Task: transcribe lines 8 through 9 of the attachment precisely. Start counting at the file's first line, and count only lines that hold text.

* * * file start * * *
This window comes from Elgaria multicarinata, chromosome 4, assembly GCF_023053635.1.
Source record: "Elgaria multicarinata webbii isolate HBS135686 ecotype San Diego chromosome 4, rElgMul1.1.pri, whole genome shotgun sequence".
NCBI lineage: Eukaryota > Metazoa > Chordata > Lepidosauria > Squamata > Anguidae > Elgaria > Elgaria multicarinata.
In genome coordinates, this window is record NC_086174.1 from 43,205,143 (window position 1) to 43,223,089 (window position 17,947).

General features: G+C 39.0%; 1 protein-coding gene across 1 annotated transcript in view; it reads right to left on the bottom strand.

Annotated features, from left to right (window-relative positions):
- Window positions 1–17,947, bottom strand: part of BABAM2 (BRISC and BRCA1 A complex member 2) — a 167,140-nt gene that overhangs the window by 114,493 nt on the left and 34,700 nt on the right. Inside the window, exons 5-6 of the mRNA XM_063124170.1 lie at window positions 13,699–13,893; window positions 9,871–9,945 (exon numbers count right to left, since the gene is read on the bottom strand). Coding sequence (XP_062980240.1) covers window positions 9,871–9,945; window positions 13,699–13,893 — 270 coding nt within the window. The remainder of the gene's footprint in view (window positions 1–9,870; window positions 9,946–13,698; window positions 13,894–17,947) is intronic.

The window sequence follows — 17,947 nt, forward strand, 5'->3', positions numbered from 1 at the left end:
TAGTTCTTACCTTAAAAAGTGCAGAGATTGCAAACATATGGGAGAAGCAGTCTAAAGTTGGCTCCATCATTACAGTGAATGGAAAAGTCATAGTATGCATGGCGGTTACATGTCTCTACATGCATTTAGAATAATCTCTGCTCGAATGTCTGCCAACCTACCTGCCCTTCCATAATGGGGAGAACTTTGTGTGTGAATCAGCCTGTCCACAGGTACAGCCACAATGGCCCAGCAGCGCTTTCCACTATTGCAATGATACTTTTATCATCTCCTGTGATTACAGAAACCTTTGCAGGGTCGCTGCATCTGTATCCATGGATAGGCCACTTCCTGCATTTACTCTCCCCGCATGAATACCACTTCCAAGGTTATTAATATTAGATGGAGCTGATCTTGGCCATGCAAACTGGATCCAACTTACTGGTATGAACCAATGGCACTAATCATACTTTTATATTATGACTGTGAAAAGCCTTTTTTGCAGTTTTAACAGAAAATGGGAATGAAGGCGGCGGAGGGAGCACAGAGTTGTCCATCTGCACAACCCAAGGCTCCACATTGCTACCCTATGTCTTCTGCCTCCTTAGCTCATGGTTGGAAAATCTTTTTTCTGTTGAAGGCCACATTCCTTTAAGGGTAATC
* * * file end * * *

The window sequence follows — 17,947 nt, forward strand, 5'->3', positions numbered from 1 at the left end:
TAGTTCTTACCTTAAAAAGTGCAGAGATTGCAAACATATGGGAGAAGCAGTCTAAAGTTGGCTCCATCATTACAGTGAATGGAAAAGTCATAGTATGCATGGCGGTTACATGTCTCTACATGCATTTAGAATAATCTCTGCTCGAATGTCTGCCAACCTACCTGCCCTTCCATAATGGGGAGAACTTTGTGTGTGAATCAGCCTGTCCACAGGTACAGCCACAATGGCCCAGCAGCGCTTTCCACTATTGCAATGATACTTTTATCATCTCCTGTGATTACAGAAACCTTTGCAGGGTCGCTGCATCTGTATCCATGGATAGGCCACTTCCTGCATTTACTCTCCCCGCATGAATACCACTTCCAAGGTTATTAATATTAGATGGAGCTGATCTTGGCCATGCAAACTGGATCCAACTTACTGGTATGAACCAATGGCACTAATCATACTTTTATATTATGACTGTGAAAAGCCTTTTTTGCAGTTTTAACAGAAAATGGGAATGAAGGCGGCGGAGGGAGCACAGAGTTGTCCATCTGCACAACCCAAGGCTCCACATTGCTACCCTATGTCTTCTGCCTCCTTAGCTCATGGTTGGAAAATCTTTTTTCTGTTGAAGGCCACATTCCTTTAAGGGTAATC